By Georges Panayotis
At the dawn of the French Revolution, Mirabeau told Louis XVI: "Sir, when we look at where the good heads led France, perhaps we might try the bad ones." Could there be any resemblance to what we are experiencing now? It is too late to rewrite history, but it is high time we learned from our mistakes. The first is not putting enough emphasis on productivity. The hotel industry is one of the few sectors where the value added per hour worked has not changed over the last two decades, while it has been soaring in other sectors, such as new technologies as well as in traditional industries. In this context, only prices had shown gains in earnings and valuations in previous years in a dynamic that is now unsustainable.
This productivity issue must therefore be faced head-on to reinvent ourselves, because today's hotel owner can no longer be a mere innkeeper. He must rethink how space and time are used, especially during the day, with day use and coworking among other things… the time has come to export – on the franchisee side as well – just as the big names in French cuisine have done for a long time now. Why are French hoteliers so reluctant to globalize, when success just may be accessible?
In order to succeed in a world where value for money is being restored to its rightful place, it will be necessary to work on concepts. All that is "collaborative" has been widely criticized lately, but its legitimacy is partly due to the fact that we have not innovated enough in our sector. France is full of exceptional heritage (such as castles, public buildings, monuments, museums, etc.) that tourism and hotel operators could put to better use if they were able to reach new customers and offer new experiences – which the new platforms can make possible. At a time when sustainable development is a fundamental trend, what could be better than to be able to "recycle" the existing buildings that constitute the charm of our regions?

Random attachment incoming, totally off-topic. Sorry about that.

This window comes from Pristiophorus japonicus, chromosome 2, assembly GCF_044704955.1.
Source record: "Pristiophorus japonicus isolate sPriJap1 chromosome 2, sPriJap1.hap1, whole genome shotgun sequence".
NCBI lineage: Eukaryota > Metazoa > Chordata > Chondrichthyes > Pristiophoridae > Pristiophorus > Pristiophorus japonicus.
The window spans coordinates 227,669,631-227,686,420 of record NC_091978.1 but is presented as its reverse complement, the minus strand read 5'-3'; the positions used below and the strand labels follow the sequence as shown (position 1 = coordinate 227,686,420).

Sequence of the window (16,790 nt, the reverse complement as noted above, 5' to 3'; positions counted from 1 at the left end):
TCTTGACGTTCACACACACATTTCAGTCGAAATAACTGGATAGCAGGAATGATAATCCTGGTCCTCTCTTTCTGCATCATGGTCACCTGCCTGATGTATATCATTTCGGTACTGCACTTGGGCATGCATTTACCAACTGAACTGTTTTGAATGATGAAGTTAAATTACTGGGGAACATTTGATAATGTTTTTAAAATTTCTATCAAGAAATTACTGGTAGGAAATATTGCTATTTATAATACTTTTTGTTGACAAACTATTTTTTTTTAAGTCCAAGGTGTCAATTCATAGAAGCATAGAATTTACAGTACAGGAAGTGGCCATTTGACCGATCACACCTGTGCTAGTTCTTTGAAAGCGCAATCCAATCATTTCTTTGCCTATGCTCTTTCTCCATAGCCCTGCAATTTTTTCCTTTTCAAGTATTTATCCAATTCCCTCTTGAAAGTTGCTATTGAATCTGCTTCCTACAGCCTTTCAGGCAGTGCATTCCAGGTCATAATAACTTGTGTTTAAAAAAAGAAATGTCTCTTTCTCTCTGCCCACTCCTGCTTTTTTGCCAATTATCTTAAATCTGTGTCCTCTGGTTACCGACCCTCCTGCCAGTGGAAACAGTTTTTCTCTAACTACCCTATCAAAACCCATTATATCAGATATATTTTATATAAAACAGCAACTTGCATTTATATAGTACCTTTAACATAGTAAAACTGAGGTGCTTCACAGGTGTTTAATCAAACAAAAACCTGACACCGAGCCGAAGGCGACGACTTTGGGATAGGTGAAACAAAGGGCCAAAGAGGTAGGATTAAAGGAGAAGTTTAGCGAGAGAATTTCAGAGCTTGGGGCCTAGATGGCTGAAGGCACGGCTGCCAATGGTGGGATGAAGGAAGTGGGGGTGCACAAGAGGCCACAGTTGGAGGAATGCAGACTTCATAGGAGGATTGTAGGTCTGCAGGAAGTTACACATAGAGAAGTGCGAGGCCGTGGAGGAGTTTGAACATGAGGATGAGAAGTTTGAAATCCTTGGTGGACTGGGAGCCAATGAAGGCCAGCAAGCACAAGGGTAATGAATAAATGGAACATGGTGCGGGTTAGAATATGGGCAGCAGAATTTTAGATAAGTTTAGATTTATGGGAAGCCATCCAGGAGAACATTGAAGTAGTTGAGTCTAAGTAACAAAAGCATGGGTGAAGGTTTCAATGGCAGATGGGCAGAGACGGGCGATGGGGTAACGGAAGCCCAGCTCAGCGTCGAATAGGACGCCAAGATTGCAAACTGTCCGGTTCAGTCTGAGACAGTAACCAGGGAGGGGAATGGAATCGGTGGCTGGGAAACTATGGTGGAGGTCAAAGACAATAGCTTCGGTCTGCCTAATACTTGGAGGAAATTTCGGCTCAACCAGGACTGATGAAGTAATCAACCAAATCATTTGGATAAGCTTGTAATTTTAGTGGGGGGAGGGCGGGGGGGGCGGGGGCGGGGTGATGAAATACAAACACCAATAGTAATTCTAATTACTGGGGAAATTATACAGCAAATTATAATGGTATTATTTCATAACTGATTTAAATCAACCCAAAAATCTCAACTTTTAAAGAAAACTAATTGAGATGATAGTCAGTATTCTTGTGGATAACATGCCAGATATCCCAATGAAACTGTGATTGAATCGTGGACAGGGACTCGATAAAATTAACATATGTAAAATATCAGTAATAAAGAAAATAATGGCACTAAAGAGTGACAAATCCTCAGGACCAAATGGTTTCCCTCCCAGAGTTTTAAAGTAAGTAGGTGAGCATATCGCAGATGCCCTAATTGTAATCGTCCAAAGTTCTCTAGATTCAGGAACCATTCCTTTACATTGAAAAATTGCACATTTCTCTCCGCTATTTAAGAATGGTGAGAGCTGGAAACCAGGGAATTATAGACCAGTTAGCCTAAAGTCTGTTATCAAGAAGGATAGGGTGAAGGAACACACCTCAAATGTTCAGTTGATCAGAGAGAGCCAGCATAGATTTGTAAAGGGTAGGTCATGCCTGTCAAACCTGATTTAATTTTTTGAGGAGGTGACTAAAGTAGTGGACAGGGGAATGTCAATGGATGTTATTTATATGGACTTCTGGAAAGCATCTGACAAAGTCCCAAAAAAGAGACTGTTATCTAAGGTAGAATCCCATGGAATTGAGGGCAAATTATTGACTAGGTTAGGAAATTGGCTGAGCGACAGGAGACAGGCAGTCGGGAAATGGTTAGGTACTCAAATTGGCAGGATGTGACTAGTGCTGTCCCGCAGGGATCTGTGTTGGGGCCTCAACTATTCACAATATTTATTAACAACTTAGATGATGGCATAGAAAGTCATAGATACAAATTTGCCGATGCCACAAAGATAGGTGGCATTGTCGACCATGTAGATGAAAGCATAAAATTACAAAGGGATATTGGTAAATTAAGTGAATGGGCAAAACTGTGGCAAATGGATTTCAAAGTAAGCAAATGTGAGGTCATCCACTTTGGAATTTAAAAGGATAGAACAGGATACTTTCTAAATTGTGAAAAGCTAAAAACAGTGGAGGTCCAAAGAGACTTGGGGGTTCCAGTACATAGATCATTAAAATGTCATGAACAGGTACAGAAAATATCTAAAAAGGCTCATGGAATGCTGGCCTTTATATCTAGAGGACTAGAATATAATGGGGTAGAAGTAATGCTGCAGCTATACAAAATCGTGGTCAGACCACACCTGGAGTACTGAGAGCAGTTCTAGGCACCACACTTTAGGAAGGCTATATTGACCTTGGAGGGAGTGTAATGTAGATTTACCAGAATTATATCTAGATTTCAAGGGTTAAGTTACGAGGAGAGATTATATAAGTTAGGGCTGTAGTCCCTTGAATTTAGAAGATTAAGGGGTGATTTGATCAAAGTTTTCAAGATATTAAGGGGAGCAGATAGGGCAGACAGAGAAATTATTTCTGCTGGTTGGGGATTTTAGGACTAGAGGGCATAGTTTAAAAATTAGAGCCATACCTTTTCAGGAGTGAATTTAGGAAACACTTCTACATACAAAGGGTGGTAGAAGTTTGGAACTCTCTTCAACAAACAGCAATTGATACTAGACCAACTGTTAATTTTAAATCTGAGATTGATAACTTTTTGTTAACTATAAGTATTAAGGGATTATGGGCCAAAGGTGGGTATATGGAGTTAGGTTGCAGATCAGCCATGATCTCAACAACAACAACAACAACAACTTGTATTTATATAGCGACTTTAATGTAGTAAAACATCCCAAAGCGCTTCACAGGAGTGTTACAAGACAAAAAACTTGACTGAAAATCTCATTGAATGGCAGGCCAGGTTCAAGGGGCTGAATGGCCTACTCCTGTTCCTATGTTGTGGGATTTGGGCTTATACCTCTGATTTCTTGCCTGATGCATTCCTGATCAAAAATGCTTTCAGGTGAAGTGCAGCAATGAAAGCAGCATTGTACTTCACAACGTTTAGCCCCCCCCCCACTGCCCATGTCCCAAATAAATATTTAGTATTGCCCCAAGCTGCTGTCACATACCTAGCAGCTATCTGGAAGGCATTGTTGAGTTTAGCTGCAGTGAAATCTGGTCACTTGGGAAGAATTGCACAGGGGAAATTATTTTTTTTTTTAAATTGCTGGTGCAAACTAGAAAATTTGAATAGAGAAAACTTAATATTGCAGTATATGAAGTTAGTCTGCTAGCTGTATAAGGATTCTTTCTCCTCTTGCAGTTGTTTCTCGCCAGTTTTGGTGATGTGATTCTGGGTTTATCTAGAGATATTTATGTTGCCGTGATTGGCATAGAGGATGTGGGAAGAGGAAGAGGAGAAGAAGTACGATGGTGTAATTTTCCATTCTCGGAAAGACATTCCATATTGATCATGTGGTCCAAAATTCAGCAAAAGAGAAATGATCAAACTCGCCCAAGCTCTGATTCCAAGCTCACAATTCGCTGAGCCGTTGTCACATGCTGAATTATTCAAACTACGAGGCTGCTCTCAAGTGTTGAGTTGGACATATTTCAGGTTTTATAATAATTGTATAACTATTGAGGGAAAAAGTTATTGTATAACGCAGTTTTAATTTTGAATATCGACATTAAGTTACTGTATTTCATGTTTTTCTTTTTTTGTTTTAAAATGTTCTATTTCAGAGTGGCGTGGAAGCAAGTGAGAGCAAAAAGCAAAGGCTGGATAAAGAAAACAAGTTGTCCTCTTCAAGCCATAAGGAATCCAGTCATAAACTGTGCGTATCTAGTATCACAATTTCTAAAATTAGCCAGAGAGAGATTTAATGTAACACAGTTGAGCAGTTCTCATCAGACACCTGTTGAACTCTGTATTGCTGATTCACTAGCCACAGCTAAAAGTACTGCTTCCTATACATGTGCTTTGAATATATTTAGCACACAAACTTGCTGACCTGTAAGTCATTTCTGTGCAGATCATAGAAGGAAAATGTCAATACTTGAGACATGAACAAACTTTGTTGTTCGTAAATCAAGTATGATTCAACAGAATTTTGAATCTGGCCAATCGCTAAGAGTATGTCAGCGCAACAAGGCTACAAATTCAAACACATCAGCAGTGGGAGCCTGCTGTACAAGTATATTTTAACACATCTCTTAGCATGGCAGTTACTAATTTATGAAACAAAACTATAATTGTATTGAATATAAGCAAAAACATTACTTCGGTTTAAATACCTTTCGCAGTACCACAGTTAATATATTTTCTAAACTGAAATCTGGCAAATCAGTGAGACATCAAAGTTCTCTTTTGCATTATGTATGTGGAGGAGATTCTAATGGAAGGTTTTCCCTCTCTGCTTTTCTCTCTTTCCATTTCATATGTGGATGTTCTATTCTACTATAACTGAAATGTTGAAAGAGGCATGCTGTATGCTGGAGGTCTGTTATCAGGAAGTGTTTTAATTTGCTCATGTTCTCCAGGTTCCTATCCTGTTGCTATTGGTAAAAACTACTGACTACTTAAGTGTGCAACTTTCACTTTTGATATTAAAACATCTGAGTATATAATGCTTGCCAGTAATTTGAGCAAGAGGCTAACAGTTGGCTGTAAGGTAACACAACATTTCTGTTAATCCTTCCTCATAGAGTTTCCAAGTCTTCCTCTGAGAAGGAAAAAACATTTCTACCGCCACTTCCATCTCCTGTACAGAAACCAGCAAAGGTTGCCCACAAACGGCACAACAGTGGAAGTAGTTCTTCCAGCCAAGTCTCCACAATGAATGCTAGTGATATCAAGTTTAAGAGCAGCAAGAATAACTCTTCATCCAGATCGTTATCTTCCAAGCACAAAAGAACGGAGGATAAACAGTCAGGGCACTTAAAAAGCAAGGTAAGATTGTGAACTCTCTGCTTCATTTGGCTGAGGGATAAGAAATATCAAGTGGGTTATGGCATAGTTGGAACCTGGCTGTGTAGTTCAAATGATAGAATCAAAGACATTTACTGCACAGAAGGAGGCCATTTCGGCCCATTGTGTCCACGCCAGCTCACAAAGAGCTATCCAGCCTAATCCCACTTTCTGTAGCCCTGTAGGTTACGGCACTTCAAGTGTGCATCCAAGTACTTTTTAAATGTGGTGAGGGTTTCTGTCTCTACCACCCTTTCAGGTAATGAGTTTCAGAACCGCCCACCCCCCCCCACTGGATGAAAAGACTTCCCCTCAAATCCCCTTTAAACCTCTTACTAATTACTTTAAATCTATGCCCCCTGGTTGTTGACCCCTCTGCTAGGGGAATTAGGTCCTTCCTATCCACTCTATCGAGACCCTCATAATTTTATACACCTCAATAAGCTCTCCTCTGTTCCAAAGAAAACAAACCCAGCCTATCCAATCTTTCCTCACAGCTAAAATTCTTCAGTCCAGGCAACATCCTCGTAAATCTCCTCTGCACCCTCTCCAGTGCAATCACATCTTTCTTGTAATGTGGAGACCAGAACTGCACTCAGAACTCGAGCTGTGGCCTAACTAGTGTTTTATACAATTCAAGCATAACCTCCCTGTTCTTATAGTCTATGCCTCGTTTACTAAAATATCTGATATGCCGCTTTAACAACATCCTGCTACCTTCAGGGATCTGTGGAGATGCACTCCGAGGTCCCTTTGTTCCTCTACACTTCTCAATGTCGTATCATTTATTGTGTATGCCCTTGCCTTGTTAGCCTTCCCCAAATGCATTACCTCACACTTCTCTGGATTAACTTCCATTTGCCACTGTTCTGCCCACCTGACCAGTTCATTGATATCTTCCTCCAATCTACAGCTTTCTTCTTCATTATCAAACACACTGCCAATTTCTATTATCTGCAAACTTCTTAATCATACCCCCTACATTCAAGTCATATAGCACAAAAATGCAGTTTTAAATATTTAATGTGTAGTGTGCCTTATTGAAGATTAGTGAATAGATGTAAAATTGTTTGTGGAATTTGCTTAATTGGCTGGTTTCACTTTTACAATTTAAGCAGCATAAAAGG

In all areas, new concepts and new niches are just waiting to emerge. One example lies in the evolution of public opinion regarding medicines, systematic care through chemistry, and the rise of alternative approaches where food often plays a central role. This is, of course, an opportunity to develop F&B concepts (natural, vitamins, organic…), and perhaps even revive entire industries and territories. Look at our spas or tourist resorts: in many cases, time – and the Capex – seem to come to a standstill somewhere in the last century. Perhaps these new concepts will rejuvenate them tomorrow. All that is old once held life and we would be well advised to capitalize on our roots and those of our customers who are a powerful engine when it comes to building and innovating on solid foundations and bringing strong differentiation to our products.
Socialization and artificial intelligence are the two legs on which the new concepts must be based. Creating interaction between empathy and the effectiveness brought by artificial intelligence will allow us to better respond to customers' desires and expectations.
In order to succeed in this endeavor, it will not only be necessary to recycle old recipes, but also to find, for all products, the new key factors that will make the difference for each customer profile. In short, it is time to open up a new cycle in which "socialization" and "customer experience" are longer peripheral services but core services of our products.